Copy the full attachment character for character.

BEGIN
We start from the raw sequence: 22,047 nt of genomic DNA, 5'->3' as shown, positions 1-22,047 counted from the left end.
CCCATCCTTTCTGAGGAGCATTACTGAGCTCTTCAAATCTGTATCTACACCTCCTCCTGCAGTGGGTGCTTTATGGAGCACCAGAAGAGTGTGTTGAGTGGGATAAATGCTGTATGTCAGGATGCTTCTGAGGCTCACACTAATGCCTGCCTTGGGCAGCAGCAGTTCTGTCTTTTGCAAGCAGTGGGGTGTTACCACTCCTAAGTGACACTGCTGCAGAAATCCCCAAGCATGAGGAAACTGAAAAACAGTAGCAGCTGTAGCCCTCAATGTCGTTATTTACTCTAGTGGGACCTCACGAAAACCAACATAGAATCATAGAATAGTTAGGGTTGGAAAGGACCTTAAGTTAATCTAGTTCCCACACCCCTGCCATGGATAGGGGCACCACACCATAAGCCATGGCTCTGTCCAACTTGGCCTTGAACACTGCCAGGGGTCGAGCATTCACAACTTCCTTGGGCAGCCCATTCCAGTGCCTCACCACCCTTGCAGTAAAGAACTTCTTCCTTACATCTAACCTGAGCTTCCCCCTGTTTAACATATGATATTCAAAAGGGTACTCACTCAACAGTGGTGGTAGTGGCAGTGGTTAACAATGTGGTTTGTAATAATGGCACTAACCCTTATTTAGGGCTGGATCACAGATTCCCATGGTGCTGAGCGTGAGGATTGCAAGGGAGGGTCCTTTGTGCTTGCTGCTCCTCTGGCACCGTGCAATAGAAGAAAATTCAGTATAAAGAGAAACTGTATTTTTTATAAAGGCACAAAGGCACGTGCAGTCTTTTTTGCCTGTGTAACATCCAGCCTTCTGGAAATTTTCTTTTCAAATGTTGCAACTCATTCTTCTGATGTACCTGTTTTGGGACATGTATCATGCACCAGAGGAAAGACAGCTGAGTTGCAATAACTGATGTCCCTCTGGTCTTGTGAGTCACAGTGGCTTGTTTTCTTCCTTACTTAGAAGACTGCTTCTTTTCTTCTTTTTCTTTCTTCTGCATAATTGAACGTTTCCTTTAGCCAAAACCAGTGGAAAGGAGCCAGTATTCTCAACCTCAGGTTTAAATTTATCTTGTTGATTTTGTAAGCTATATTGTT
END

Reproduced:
We start from the raw sequence: 22,047 nt of genomic DNA, 5'->3' as shown, positions 1-22,047 counted from the left end.
CCCATCCTTTCTGAGGAGCATTACTGAGCTCTTCAAATCTGTATCTACACCTCCTCCTGCAGTGGGTGCTTTATGGAGCACCAGAAGAGTGTGTTGAGTGGGATAAATGCTGTATGTCAGGATGCTTCTGAGGCTCACACTAATGCCTGCCTTGGGCAGCAGCAGTTCTGTCTTTTGCAAGCAGTGGGGTGTTACCACTCCTAAGTGACACTGCTGCAGAAATCCCCAAGCATGAGGAAACTGAAAAACAGTAGCAGCTGTAGCCCTCAATGTCGTTATTTACTCTAGTGGGACCTCACGAAAACCAACATAGAATCATAGAATAGTTAGGGTTGGAAAGGACCTTAAGTTAATCTAGTTCCCACACCCCTGCCATGGATAGGGGCACCACACCATAAGCCATGGCTCTGTCCAACTTGGCCTTGAACACTGCCAGGGGTCGAGCATTCACAACTTCCTTGGGCAGCCCATTCCAGTGCCTCACCACCCTTGCAGTAAAGAACTTCTTCCTTACATCTAACCTGAGCTTCCCCCTGTTTAACATATGATATTCAAAAGGGTACTCACTCAACAGTGGTGGTAGTGGCAGTGGTTAACAATGTGGTTTGTAATAATGGCACTAACCCTTATTTAGGGCTGGATCACAGATTCCCATGGTGCTGAGCGTGAGGATTGCAAGGGAGGGTCCTTTGTGCTTGCTGCTCCTCTGGCACCGTGCAATAGAAGAAAATTCAGTATAAAGAGAAACTGTATTTTTTATAAAGGCACAAAGGCACGTGCAGTCTTTTTTGCCTGTGTAACATCCAGCCTTCTGGAAATTTTCTTTTCAAATGTTGCAACTCATTCTTCTGATGTACCTGTTTTGGGACATGTATCATGCACCAGAGGAAAGACAGCTGAGTTGCAATAACTGATGTCCCTCTGGTCTTGTGAGTCACAGTGGCTTGTTTTCTTCCTTACTTAGAAGACTGCTTCTTTTCTTCTTTTTCTTTCTTCTGCATAATTGAACGTTTCCTTTAGCCAAAACCAGTGGAAAGGAGCCAGTATTCTCAACCTCAGGTTTAAATTTATCTTGTTGATTTTGTAAGCTATATTGTT